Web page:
Can someone explain how 'cc at tilt 1 vs tilt 4 can show debris?

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I am evaluating the March 14th KPAH tornado. The tornado missed the office by a few miles.

The tornado tracked across portions of Carlisle, Ballard, and McCracken Counties in western Kentucky.

Here is the LSR/summary
Summary of the March 14 supercells, flooding, and strong winds

The first radar screenshot if tilt 1 (about 340' aloft). It is showing no debris on CC.

The second radar is tilt 4.0 (approx 2700' aloft) and is showing a strong CC tornado signature. There is a 30 second difference between tilt 1 and 4.

Keep in mind the tornado had already been causing damage for a period of time.

Why is the lower tilt not showing a strong 'cc signature?


Thank you for your time

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Reactions: Shane Young


Jul 8, 2004
Topeka KS
There's debris on the 1st tilt too in both cases, it's just not as obvious, especially in the later scan. I believe it's just that the 0.5 slice is so close to the ground near the radar site (< 500 ft ARL) that the data is extremely noisy. Clutter/clutter suppression, possible partial beam blockage and who knows what else may be affecting the signal return at 0.5 degrees. Below are the same times and slices but with additional data to help place the circulation relative to the CC minima. One can see the low CC values in the rotational area near the tip of the hook, it's just not very obvious relative to higher up. That said, the higher slice in the later scan is only at 0.9 degrees and also below 500 ft ARL so why there is so much less noise there isn't clear.

Radar to the NNE



K. Gentry

Apr 12, 2019
EDIT: I agree with @GPhillips regarding noise/contamination close to the ground.It does help to see the time-series because you can see where the tornado is/would be esp. with the help that the RFD and Inflow notch/hook show up well in several frames. But I doubt a forecaster would say for sure that it is a TDS solely on Tilt 1, thus the need for viewing the vertical slices.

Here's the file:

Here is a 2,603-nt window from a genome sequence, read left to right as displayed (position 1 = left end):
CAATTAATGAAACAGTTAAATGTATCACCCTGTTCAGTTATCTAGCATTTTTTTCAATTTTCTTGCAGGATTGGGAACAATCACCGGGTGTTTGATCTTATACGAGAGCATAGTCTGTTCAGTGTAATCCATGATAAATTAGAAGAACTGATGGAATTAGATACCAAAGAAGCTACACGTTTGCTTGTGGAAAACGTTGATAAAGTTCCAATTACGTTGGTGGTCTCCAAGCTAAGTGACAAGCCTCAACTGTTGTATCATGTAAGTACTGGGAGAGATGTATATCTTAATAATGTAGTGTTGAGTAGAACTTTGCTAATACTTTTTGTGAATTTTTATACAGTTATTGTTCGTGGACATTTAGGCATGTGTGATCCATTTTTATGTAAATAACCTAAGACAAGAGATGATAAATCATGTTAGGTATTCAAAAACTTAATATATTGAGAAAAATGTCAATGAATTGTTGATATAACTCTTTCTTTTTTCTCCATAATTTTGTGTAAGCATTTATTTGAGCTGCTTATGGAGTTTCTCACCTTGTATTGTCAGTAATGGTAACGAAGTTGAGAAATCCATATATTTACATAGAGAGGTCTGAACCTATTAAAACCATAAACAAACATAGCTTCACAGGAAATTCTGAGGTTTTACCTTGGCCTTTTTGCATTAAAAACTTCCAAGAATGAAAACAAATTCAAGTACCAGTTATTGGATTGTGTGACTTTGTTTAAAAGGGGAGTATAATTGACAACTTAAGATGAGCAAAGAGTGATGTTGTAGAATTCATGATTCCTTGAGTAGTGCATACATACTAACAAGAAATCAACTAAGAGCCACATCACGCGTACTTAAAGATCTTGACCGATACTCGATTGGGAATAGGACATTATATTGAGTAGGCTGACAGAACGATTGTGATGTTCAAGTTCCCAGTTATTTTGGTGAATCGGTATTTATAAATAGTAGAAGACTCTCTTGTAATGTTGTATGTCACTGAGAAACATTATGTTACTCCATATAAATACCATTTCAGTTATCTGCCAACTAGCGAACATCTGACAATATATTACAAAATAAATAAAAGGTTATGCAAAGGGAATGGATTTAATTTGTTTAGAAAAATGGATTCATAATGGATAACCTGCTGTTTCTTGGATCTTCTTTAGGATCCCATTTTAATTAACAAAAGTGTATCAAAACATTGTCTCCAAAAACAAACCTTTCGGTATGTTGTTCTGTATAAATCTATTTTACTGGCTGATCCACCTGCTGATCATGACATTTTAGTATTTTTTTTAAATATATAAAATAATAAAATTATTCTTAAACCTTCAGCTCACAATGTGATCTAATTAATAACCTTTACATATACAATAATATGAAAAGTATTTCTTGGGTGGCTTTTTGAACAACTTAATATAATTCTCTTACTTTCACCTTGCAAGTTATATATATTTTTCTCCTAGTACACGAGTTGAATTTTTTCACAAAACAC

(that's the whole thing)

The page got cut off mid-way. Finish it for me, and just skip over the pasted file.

At at a higher tilt, the mesocyclone I guess would show high CC due to condensation throughout, with the TDS (low CC) sticking-out like a sore-thumb.

the higher slice in the later scan is only at 0.9 degrees and also below 500 ft ARL so why there is so much less noise there isn't clear.
The NWS assessment posted in the orig post did indicate some EF2 damage at approximately that time, so perhaps a stronger rotation or wider funnel were present (just a guess).

EDIT: I realized we made the same points, I just wasn't quick in formulating my answer lol.
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Reactions: Jeff House
This is the first case I have come across something like this. Very useful. I was reviewing the event and noticed that the CC was much much more evident on the upper scans. Definitely, something to keep in mind.

This is one reason I personally find it useful to go back and review events.

I learned something of value from these scans.

NROT did well on this tornado, as well.

Thanks for the input, thus far. I welcome more! :)
Dec 9, 2003
I should note that I have not looked at this event in any more detail that that involved with looking at some of the images presented in this thread. However, as GPhillips notes, there does appear to be a debris signature present, but the abundant ground clutter really complicates the analysis; ground clutter can cause a mess in the rhohv/CC field and severely limit its useful at times. Some radar sites are worse than others, as you'd expect. Fortunately, ground clutter *tends* to be most significant near the radar (say within 10-20 miles), which means that looking at a slightly higher tilt / elevation angle can let you see above the clutter but still relatively low in the troposphere. Some (much?) of the clutter impacts on the polarimetric variables should be removed when CLEAN-AP is implemented in the WSR-88D network, though I don't know the timeline for that. For those interested, more information on CLEAN-AP can be found in Torres and Warde (2014) -- see figs 9 and 10:

Torres, S.M. and D.A. Warde, 2014: Ground clutter mitigation for weather radars using the autocorrelation spectral density. J. Atmos. Oceanic Technol., 31, 2049–2066,
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